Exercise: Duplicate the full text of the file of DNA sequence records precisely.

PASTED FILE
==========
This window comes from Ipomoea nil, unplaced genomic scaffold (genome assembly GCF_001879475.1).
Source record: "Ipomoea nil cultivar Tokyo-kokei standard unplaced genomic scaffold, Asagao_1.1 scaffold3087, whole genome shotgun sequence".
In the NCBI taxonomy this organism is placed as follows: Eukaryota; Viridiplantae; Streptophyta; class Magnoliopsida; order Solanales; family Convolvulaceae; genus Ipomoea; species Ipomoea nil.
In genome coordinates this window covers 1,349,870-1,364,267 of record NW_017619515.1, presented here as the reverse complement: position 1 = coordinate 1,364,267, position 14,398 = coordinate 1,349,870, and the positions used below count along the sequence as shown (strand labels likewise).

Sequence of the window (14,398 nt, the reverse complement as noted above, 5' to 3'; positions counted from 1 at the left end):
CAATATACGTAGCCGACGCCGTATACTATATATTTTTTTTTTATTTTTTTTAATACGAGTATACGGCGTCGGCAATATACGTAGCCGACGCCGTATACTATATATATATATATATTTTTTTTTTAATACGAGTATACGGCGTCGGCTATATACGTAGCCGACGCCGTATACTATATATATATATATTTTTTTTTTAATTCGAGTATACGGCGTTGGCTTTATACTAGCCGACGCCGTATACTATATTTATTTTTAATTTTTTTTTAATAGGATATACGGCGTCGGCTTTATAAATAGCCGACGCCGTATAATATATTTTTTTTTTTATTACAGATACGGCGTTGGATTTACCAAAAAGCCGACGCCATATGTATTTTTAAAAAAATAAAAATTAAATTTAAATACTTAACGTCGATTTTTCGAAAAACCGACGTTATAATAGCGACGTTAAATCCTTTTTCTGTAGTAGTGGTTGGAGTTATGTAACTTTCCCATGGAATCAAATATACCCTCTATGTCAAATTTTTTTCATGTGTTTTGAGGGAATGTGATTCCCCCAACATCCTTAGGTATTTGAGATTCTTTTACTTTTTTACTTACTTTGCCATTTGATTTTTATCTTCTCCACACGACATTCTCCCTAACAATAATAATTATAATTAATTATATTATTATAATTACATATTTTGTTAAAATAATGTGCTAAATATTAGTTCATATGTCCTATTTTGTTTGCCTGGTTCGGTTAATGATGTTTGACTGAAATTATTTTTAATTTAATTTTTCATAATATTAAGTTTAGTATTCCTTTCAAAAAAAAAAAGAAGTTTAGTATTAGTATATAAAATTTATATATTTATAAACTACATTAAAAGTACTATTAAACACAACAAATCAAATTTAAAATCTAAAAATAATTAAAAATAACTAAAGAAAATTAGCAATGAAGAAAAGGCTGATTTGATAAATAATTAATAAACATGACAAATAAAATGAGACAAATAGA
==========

This window comes from Ipomoea nil, unplaced genomic scaffold (genome assembly GCF_001879475.1).
Source record: "Ipomoea nil cultivar Tokyo-kokei standard unplaced genomic scaffold, Asagao_1.1 scaffold3087, whole genome shotgun sequence".
In the NCBI taxonomy this organism is placed as follows: Eukaryota; Viridiplantae; Streptophyta; class Magnoliopsida; order Solanales; family Convolvulaceae; genus Ipomoea; species Ipomoea nil.
In genome coordinates this window covers 1,349,870-1,364,267 of record NW_017619515.1, presented here as the reverse complement: position 1 = coordinate 1,364,267, position 14,398 = coordinate 1,349,870, and the positions used below count along the sequence as shown (strand labels likewise).

Sequence of the window (14,398 nt, the reverse complement as noted above, 5' to 3'; positions counted from 1 at the left end):
CAATATACGTAGCCGACGCCGTATACTATATATTTTTTTTTTATTTTTTTTAATACGAGTATACGGCGTCGGCAATATACGTAGCCGACGCCGTATACTATATATATATATATATTTTTTTTTTAATACGAGTATACGGCGTCGGCTATATACGTAGCCGACGCCGTATACTATATATATATATATTTTTTTTTTAATTCGAGTATACGGCGTTGGCTTTATACTAGCCGACGCCGTATACTATATTTATTTTTAATTTTTTTTTAATAGGATATACGGCGTCGGCTTTATAAATAGCCGACGCCGTATAATATATTTTTTTTTTTATTACAGATACGGCGTTGGATTTACCAAAAAGCCGACGCCATATGTATTTTTAAAAAAATAAAAATTAAATTTAAATACTTAACGTCGATTTTTCGAAAAACCGACGTTATAATAGCGACGTTAAATCCTTTTTCTGTAGTAGTGGTTGGAGTTATGTAACTTTCCCATGGAATCAAATATACCCTCTATGTCAAATTTTTTTCATGTGTTTTGAGGGAATGTGATTCCCCCAACATCCTTAGGTATTTGAGATTCTTTTACTTTTTTACTTACTTTGCCATTTGATTTTTATCTTCTCCACACGACATTCTCCCTAACAATAATAATTATAATTAATTATATTATTATAATTACATATTTTGTTAAAATAATGTGCTAAATATTAGTTCATATGTCCTATTTTGTTTGCCTGGTTCGGTTAATGATGTTTGACTGAAATTATTTTTAATTTAATTTTTCATAATATTAAGTTTAGTATTCCTTTCAAAAAAAAAAAGAAGTTTAGTATTAGTATATAAAATTTATATATTTATAAACTACATTAAAAGTACTATTAAACACAACAAATCAAATTTAAAATCTAAAAATAATTAAAAATAACTAAAGAAAATTAGCAATGAAGAAAAGGCTGATTTGATAAATAATTAATAAACATGACAAATAAAATGAGACAAATAGA